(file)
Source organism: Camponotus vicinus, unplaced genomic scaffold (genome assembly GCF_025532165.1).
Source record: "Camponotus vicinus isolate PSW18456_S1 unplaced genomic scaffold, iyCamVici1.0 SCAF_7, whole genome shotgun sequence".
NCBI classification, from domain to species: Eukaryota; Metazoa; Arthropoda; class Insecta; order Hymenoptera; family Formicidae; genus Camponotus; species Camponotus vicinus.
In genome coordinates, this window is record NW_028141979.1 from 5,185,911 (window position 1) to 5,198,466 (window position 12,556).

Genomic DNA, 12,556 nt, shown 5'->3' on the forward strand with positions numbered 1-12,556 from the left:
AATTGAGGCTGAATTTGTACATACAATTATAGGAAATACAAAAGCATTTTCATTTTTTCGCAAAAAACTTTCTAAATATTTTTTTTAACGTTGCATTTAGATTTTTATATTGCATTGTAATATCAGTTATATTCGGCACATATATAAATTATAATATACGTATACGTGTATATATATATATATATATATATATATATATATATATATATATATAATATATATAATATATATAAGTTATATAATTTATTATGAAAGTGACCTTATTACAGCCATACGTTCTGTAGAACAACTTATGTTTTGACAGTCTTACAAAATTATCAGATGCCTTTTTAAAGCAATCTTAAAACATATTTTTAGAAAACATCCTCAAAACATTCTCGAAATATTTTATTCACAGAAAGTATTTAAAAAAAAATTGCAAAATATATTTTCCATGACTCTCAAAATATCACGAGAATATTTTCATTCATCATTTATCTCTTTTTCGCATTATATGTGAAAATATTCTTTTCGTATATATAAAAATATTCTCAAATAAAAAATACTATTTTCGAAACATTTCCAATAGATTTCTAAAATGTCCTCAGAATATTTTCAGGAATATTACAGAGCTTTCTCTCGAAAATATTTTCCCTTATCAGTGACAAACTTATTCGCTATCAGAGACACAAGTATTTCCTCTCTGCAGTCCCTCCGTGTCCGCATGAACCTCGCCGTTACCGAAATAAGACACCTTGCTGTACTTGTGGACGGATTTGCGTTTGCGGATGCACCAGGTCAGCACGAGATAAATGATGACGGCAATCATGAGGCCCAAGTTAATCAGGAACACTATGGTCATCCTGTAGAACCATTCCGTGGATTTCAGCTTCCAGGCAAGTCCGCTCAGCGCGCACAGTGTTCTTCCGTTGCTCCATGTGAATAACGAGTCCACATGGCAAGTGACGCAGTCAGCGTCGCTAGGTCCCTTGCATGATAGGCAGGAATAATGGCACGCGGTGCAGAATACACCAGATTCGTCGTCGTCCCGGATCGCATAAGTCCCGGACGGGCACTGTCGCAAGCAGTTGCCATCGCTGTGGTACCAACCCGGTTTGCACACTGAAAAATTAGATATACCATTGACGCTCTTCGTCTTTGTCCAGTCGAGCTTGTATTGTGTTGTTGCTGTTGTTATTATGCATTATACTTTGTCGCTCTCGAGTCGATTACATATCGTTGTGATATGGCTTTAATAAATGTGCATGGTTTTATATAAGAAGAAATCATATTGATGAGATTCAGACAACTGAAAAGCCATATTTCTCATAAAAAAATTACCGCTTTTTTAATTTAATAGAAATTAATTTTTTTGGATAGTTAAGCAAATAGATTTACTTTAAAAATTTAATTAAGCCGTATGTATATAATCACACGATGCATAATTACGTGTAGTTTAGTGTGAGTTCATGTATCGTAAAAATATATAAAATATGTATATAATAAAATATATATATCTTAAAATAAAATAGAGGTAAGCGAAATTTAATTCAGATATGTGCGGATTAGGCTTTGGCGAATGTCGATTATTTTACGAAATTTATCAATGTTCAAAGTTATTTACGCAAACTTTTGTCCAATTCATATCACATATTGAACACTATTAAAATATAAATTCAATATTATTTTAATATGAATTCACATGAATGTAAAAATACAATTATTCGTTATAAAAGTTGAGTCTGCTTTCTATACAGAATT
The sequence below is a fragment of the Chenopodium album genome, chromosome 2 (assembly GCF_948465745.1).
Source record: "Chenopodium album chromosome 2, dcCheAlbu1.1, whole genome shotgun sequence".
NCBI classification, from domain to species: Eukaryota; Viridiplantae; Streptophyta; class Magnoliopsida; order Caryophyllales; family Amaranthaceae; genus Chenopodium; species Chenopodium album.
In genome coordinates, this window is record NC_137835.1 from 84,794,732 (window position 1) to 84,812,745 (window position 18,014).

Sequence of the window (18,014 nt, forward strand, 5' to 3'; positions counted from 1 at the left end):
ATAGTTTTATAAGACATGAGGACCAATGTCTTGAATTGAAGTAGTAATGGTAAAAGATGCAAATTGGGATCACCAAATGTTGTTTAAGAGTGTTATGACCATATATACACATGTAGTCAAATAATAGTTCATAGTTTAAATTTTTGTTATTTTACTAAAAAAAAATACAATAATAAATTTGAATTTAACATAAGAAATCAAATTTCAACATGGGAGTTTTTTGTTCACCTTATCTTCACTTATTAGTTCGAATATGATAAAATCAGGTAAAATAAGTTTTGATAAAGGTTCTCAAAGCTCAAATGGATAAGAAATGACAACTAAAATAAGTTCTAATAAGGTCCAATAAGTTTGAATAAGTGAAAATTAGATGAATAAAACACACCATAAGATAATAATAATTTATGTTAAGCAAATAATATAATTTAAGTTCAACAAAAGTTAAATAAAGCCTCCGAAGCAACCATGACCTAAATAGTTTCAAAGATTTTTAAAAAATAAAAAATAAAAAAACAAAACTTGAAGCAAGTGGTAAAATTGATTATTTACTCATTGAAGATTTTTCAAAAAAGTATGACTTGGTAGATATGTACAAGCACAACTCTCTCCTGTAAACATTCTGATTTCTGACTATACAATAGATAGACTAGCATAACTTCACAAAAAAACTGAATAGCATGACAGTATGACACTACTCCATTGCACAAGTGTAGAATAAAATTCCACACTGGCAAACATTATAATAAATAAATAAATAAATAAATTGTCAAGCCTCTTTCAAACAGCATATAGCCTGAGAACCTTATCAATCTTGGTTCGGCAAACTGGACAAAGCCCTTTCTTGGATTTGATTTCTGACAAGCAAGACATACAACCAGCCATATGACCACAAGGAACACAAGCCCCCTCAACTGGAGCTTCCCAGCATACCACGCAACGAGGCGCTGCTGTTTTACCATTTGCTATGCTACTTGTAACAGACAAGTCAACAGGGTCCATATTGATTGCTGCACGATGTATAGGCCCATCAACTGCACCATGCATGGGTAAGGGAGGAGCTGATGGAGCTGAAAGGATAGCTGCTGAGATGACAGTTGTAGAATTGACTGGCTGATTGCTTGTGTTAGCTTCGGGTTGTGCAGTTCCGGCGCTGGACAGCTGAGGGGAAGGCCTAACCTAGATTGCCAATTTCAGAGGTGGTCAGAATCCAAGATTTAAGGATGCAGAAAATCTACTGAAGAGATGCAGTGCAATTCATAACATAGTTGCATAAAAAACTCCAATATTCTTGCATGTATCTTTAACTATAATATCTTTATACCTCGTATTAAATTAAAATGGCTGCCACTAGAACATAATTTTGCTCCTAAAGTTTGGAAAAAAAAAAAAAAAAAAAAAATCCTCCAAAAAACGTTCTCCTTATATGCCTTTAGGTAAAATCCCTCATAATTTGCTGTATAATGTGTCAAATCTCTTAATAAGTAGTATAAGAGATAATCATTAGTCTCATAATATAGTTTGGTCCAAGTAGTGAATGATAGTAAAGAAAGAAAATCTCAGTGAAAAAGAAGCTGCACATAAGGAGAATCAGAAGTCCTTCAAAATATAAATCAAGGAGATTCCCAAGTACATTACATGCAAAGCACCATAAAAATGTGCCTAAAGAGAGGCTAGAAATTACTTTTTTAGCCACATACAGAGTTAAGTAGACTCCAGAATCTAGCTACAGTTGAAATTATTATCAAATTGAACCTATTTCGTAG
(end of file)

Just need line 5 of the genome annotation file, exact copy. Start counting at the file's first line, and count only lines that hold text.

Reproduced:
Genomic DNA, 12,556 nt, shown 5'->3' on the forward strand with positions numbered 1-12,556 from the left: